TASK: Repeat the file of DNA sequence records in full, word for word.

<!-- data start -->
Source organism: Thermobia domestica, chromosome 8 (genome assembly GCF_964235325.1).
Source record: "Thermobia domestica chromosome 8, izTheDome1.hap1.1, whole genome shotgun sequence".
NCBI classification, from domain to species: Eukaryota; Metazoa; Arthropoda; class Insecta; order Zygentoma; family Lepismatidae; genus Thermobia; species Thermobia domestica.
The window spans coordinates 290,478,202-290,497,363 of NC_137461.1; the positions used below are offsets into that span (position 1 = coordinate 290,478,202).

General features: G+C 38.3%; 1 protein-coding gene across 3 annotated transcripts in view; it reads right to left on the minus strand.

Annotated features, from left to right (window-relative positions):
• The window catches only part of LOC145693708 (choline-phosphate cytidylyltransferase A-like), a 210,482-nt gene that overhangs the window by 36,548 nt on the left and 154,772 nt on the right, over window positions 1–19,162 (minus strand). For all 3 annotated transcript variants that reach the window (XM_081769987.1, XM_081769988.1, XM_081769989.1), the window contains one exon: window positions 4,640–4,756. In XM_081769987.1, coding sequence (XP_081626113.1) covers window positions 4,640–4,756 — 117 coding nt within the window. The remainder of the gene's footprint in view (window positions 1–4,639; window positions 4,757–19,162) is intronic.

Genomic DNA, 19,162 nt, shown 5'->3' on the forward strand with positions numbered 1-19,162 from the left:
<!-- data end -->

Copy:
Source organism: Thermobia domestica, chromosome 8 (genome assembly GCF_964235325.1).
Source record: "Thermobia domestica chromosome 8, izTheDome1.hap1.1, whole genome shotgun sequence".
NCBI classification, from domain to species: Eukaryota; Metazoa; Arthropoda; class Insecta; order Zygentoma; family Lepismatidae; genus Thermobia; species Thermobia domestica.
The window spans coordinates 290,478,202-290,497,363 of NC_137461.1; the positions used below are offsets into that span (position 1 = coordinate 290,478,202).

General features: G+C 38.3%; 1 protein-coding gene across 3 annotated transcripts in view; it reads right to left on the minus strand.

Annotated features, from left to right (window-relative positions):
• The window catches only part of LOC145693708 (choline-phosphate cytidylyltransferase A-like), a 210,482-nt gene that overhangs the window by 36,548 nt on the left and 154,772 nt on the right, over window positions 1–19,162 (minus strand). For all 3 annotated transcript variants that reach the window (XM_081769987.1, XM_081769988.1, XM_081769989.1), the window contains one exon: window positions 4,640–4,756. In XM_081769987.1, coding sequence (XP_081626113.1) covers window positions 4,640–4,756 — 117 coding nt within the window. The remainder of the gene's footprint in view (window positions 1–4,639; window positions 4,757–19,162) is intronic.

Genomic DNA, 19,162 nt, shown 5'->3' on the forward strand with positions numbered 1-19,162 from the left: